What Will They Do About It?
In only three days, the previous guest post by Marty Bluke, about the financial collapse of charedi society in Israel as described in Mishpacha magazine, has become the all-time most read post on this blog, with over seven thousand hits. This week, Mishpacha published three letters in response, all of which agreed with the account of the problem. Bluke translated one of the letters:
It was hard and painful to read the article by R' Kapler about married children who are dependent on their parents. However, how interesting it is that the parents are giving their children a personal example [of being dependent on their parents].
We can say this, the children did not invent this, they saw their parents doing it. You [parents] who are now complaining did (and some are still doing) the same exact thing! Your parents, holocaust survivors, could not bear to see their children lack from anything, and therefore gave (and are still giving) to you everything they had. The generation of holocaust survivors worked like mules, some in physically and spiritually crushing work, and along with the reparations they received from Germany married off their children, bought them apartments, helped them move to bigger apartments, etc. giving whatever they could and sometimes even more.
The second generation worked much less, most learned in kollel (some are still learning in kollel) and live off government and kollel stipends, and help from their parents. So when they came to marry off their children they found themselves in a hopeless situation and took their children and threw them into the turbulent waters. The children who were used to their grandparents being the source of all good, are coming back to take. Sometimes the tray of chickens that they take from the freezer are the only chicken the grandchildren will see that week... because when there isn't any, there isn't any.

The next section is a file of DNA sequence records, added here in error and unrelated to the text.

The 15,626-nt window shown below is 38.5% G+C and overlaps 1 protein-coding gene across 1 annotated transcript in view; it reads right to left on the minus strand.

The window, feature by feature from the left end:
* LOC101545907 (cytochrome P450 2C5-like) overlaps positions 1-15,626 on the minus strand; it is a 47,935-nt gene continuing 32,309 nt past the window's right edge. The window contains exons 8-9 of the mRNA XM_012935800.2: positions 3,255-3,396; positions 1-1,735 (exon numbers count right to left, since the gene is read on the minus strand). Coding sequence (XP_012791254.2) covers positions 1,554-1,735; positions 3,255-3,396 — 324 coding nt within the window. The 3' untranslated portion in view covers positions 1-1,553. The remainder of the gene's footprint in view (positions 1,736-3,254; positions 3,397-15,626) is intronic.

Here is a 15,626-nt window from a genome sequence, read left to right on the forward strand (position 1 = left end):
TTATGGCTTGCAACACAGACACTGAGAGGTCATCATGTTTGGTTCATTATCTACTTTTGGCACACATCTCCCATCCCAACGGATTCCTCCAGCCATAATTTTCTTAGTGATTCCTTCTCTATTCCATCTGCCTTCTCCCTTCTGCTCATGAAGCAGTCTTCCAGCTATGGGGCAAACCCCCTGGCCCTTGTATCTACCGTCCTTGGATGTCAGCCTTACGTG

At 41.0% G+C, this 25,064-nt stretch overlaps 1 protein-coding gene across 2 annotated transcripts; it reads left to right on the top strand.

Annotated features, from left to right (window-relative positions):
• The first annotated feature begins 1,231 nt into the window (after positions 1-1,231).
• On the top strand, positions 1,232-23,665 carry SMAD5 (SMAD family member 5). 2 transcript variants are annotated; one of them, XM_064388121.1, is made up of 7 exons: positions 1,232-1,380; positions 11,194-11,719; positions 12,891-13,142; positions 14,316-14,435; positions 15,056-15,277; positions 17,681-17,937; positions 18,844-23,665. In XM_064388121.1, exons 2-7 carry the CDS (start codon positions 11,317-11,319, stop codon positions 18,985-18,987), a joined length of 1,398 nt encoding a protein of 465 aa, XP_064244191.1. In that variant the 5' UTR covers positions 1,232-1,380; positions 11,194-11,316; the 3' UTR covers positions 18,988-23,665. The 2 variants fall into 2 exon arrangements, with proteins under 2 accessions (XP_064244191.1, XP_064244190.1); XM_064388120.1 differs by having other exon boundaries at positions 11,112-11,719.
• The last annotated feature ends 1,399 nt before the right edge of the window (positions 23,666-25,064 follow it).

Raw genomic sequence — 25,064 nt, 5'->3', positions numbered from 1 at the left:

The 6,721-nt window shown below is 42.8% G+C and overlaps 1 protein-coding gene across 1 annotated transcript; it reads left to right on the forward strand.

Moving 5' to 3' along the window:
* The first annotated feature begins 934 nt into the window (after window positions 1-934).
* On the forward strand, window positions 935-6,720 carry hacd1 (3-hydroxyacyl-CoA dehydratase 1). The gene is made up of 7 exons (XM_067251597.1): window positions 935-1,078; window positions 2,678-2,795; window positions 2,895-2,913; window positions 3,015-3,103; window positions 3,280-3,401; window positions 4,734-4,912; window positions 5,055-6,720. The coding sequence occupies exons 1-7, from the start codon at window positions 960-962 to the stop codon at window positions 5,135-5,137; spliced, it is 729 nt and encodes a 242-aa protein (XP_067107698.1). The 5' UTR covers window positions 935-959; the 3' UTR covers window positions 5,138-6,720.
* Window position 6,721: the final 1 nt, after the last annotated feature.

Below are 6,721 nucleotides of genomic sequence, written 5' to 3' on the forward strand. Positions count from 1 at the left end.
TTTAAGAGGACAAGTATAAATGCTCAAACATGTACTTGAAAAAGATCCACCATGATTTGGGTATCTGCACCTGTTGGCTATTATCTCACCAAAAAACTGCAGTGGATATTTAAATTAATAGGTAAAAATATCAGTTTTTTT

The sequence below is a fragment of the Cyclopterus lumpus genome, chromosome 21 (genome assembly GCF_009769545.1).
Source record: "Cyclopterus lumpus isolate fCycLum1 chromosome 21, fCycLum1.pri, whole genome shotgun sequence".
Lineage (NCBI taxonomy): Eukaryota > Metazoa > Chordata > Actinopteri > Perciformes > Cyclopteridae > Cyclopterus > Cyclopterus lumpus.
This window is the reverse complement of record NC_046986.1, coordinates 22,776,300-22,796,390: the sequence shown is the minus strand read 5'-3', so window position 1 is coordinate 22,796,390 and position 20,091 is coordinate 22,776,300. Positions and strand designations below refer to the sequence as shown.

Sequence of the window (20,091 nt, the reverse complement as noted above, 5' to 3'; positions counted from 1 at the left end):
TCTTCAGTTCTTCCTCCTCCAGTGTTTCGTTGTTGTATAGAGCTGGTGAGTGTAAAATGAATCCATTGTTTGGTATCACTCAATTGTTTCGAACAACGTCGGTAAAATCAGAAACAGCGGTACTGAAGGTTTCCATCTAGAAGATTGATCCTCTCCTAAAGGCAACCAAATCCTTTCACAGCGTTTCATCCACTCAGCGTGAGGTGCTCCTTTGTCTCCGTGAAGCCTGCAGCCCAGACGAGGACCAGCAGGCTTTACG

Parents, it is your fault! If you don't provide your children with the tools to make a living and you provide an example of living off the taxpayer, you can only blame yourselves.
Bluke concludes as follows:
The fact that Mishpacha published three letters in favour of the article (these are the only letters published) says a lot about what is going in the Charedi community. At least some people seem to understand that there is a real issue here, the question is, what will the leadership do about it?
A campaign poster for UTJ, describing
how they will oppose efforts to enforce
the study of mathematics in schools
It's difficult to talk about the "leadership", because it's not clear who the leadership of the charedi community in Israel actually is. Is it the Gedolim, the politicians, or the askanim? But the answer to the question of what the charedi community in general will do about this enormous, overwhelming, catastrophic, and ever-worsening problem is this: they will try their best to make it even worse.
In the forthcoming national elections in Israel, the charedi community will, for the most part, be voting for the charedi political parties. The overriding goal of these parties is to obtain as much money as possible for people in kollel, and to oppose efforts to give charedim the educational tools and incentives that they need in order to integrate them into the workforce. This will temporarily alleviate the catastrophe described in Mishpacha - but when the money runs out, as it eventually must, and the charedi population has meanwhile grown all the more, the catastrophe will be all the greater. The charedim are their own worst enemy.